Australia’s new $5 banknote enters circulation today. Nothing special about that right? Well think again.

The special part is a new ‘tactile’ feature to help the vision-impaired community distinguish between different banknote denominations. The tactile feature on the $5 banknote is one raised bump on each of the long edges of the banknote next to the top-to-bottom window. And this all came about because of the tenacity of a then 12 year old visually impaired boy.

“Before today, I could only tell the difference between coins. That’s fine for the tuck shop, but what about when I get older? Mum won’t be around forever to help me. I realised I’d need to learn how to use notes, because — hopefully — when I’m older, I’ll have more money than just coins to deal with!” says Connor McLeod, now 15.

“I was already thinking about this when I was given some money for a Christmas present inside a card, but had no idea how much it was and how generous or tight-arse the present-giver had been! It was frustrating and slightly embarrassing. If I come across something that doesn’t sound right, I like to do something about it rather than just complain. So me and mum logged on to and started a petition asking for the next print of bank notes to include tactile markings.

At first, the Reserve Bank of Australia (RBA) refused to include tactile markings for the notes that come out today. I found out that Australia actually prints banknotes with tactile markings on them for other countries and sends them there, but they wouldn’t do it here. Can you believe that?!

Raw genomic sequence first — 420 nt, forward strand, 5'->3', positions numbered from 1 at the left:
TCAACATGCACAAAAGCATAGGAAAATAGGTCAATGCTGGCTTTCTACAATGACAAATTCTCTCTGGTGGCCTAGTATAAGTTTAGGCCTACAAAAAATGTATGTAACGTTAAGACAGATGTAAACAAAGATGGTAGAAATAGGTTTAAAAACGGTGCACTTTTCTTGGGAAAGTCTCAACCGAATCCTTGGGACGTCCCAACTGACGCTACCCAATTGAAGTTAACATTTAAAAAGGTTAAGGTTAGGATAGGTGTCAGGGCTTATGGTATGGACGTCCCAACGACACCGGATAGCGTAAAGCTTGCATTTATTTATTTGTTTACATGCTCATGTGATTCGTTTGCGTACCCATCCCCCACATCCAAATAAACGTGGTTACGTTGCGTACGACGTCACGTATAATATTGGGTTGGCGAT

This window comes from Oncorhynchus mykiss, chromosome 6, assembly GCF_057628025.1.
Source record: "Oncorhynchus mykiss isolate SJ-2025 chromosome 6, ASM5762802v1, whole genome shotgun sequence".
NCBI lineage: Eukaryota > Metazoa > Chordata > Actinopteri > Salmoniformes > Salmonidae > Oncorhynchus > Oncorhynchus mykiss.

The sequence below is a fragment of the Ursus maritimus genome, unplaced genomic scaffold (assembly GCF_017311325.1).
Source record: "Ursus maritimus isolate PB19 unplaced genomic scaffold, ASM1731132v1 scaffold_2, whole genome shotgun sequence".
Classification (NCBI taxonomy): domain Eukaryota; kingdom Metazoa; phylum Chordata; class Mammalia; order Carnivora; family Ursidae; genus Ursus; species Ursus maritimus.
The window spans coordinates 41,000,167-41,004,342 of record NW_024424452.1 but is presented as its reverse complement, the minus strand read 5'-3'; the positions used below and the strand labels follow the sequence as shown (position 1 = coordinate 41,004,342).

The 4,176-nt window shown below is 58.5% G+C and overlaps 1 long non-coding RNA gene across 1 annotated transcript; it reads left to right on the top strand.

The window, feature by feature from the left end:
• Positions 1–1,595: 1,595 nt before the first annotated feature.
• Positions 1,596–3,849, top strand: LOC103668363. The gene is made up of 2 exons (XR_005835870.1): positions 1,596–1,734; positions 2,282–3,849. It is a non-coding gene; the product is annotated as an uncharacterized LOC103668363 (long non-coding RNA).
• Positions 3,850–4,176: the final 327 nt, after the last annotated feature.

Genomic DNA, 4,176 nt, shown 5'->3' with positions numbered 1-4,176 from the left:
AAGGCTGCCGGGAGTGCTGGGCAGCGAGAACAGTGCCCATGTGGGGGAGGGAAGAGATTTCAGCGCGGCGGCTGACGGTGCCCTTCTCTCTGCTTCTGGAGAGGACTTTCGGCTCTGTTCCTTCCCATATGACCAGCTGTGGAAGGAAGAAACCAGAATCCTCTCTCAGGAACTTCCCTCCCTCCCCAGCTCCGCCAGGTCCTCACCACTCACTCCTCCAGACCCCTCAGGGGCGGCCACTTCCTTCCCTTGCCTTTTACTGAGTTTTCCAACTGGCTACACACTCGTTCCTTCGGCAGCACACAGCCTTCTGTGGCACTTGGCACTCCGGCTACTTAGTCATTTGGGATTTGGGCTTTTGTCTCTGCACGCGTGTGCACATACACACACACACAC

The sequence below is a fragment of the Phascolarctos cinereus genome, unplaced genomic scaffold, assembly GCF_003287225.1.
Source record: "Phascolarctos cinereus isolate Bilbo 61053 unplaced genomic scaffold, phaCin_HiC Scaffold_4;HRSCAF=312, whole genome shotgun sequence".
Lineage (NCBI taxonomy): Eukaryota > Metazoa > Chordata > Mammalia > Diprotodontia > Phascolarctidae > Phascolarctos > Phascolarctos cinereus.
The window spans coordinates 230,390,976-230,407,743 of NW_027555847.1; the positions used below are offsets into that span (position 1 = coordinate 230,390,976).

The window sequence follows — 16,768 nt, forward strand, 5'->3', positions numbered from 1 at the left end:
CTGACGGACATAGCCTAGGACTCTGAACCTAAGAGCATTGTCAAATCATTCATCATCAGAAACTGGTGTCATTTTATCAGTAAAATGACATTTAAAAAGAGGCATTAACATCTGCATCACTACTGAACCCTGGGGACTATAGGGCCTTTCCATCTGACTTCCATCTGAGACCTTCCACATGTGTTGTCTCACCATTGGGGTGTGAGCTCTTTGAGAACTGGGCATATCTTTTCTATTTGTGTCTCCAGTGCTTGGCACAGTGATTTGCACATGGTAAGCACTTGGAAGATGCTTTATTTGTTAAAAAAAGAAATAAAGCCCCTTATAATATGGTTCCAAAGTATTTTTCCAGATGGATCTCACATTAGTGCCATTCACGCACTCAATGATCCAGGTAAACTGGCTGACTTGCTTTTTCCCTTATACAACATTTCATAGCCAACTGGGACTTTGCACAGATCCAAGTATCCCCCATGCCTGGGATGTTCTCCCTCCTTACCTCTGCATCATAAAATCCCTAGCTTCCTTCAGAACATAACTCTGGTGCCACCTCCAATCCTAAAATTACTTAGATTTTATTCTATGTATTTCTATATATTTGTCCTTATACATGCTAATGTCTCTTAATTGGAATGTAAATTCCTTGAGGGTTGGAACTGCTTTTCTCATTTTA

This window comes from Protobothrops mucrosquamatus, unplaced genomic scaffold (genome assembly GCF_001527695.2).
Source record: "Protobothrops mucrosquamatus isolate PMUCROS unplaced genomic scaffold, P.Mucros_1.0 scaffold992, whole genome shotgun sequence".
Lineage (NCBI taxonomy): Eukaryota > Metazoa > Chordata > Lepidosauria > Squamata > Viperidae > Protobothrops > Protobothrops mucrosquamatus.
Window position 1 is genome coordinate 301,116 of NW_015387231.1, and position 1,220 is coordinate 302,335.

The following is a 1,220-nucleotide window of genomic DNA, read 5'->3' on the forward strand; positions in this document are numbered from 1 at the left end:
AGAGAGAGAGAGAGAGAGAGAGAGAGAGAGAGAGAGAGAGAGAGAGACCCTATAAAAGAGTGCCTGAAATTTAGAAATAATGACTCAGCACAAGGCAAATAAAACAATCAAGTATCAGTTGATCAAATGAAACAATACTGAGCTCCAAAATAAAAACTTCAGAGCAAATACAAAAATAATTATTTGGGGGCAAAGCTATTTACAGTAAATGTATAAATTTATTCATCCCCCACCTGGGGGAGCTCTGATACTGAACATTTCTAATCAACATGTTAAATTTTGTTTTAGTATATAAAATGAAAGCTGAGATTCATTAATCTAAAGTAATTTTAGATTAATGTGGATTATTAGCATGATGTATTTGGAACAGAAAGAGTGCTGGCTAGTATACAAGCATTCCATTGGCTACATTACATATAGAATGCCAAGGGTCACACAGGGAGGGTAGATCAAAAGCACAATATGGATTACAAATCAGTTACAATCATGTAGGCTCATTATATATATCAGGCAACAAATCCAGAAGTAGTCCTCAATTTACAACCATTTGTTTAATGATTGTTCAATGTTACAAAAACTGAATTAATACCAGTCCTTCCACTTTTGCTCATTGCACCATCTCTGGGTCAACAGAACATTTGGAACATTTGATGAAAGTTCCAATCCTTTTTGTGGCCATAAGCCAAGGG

Me and mum had to find a way to prove that there was a need for bank notes for blind people here. When 57,000 people signed my petition, we kind of proved that need. We could then ask those signers to contact the RBA and put the pressure on. Still, they refused. Then me and mum went to Canberra and met a politician who worked in the treasury. We delivered our petition to him. After that, things started to change and sound more positive.”

Read Connor’s full story here. What a little champion.

The new $5 banknote has a range of security features that have not previously been used on an Australian banknote and that will help to keep our banknotes secure against counterfeiting into the future. New features include a world-first clear top-to-bottom window and a number of dynamic features that change as the banknote is tilted.


The $5 banknote is the first in a new series and other denominations will be upgraded over coming years. Each banknote in the series will incorporate the same security features. Additionally, they will each feature a different species of Australian wattle and a native bird within a number of distinctive elements. The new $5 banknote features the Prickly Moses wattle and the Eastern Spinebill.

The existing $5 banknote will be progressively withdrawn from circulation but can continue to be used as usual. All previously issued banknotes remain legal tender. It will take some time for the new banknotes to be widely circulated.

Further information on the new banknote, including a video explaining the new features, can be found at